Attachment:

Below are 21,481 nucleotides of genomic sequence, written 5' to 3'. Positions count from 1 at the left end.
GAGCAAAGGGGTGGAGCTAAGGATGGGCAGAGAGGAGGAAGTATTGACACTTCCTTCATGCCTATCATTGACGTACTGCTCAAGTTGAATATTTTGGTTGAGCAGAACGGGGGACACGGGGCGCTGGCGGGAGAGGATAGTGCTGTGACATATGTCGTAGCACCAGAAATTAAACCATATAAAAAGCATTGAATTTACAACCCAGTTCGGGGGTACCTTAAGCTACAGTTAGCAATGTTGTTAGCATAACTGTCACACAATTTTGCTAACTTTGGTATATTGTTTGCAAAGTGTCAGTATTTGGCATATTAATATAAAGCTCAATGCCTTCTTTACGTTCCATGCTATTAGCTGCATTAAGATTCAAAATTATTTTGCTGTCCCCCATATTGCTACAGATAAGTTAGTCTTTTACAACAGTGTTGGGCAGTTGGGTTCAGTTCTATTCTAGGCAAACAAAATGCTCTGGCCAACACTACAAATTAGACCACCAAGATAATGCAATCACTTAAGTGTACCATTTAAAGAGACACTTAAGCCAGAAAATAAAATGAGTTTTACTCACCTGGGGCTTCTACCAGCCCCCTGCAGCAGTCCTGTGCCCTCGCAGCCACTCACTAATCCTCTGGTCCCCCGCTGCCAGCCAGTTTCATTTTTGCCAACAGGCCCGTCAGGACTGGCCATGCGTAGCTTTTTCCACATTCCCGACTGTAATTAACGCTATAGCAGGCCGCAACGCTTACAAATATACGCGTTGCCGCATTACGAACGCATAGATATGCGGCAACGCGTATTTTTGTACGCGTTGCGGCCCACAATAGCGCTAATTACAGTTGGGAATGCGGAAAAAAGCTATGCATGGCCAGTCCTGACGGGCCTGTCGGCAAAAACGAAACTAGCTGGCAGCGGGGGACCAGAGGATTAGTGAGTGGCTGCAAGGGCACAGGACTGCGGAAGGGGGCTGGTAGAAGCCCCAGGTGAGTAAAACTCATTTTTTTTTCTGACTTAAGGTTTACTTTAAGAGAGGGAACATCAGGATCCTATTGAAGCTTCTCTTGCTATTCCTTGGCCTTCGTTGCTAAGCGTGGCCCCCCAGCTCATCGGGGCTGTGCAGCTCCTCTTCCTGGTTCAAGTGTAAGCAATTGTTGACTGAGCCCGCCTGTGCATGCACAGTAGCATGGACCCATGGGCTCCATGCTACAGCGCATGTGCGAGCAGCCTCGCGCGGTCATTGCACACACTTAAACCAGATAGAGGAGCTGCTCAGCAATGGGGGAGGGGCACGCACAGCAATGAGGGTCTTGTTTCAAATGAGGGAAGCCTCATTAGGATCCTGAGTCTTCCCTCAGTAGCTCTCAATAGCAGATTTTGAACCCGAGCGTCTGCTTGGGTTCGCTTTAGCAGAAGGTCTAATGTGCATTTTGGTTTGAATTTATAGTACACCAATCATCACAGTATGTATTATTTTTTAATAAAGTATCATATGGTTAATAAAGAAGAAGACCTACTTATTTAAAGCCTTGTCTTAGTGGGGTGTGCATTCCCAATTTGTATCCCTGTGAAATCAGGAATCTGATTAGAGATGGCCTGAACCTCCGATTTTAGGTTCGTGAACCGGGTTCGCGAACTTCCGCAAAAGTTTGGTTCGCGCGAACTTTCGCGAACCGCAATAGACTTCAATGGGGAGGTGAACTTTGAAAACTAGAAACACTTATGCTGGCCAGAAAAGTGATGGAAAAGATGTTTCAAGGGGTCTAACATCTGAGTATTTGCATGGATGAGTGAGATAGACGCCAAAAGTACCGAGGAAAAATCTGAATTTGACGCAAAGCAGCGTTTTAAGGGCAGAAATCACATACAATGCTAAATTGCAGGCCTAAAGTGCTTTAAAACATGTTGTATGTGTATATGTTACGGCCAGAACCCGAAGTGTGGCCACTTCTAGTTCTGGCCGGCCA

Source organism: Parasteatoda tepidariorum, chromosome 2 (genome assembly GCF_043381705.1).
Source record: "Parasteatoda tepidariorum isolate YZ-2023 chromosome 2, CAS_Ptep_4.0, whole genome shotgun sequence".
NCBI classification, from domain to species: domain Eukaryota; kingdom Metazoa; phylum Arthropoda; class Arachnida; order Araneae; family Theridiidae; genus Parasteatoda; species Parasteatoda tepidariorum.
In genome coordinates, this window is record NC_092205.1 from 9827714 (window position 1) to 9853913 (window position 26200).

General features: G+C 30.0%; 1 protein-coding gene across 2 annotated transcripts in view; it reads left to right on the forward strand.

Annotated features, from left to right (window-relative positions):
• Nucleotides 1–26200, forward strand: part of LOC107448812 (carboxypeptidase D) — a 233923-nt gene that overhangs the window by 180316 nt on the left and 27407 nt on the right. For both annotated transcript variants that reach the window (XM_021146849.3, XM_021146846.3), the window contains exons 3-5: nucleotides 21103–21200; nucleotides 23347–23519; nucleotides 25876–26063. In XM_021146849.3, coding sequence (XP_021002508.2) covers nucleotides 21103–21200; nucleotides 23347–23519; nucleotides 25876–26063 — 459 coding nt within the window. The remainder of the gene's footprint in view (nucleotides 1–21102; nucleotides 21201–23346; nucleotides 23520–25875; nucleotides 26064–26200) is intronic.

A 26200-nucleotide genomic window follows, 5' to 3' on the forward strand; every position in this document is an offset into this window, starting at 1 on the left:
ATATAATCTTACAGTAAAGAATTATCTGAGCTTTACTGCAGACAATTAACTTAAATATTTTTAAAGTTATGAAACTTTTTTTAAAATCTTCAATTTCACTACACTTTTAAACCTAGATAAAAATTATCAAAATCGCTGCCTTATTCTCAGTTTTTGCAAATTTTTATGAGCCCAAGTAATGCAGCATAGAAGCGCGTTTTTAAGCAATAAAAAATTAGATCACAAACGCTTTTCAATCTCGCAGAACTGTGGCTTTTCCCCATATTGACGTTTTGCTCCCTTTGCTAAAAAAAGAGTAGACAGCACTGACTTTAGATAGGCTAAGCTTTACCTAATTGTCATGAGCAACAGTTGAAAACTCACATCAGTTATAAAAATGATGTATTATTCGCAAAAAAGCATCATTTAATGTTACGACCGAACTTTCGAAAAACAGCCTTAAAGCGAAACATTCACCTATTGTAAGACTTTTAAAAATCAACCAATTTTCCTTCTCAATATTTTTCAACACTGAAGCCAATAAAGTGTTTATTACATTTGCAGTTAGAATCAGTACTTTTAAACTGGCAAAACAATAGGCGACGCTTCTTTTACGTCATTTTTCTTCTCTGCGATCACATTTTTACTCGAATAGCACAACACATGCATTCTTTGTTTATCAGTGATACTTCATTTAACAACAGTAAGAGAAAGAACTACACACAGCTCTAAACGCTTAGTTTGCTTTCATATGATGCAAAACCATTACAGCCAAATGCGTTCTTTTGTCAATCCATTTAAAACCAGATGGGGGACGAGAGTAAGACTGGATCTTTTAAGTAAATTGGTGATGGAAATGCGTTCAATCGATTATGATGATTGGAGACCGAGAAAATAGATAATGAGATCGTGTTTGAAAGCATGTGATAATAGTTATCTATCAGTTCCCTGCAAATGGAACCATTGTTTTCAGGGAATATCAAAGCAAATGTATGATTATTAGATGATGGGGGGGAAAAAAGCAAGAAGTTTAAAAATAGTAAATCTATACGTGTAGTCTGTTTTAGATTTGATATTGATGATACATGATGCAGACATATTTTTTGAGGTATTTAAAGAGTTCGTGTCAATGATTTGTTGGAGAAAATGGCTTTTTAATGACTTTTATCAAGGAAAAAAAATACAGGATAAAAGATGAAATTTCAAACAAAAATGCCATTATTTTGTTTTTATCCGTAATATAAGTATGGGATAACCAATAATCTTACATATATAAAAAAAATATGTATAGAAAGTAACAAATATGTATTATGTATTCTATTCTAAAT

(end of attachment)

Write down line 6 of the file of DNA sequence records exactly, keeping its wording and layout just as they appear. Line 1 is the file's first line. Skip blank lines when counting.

In genome coordinates, this window is record NC_092205.1 from 9827714 (window position 1) to 9853913 (window position 26200).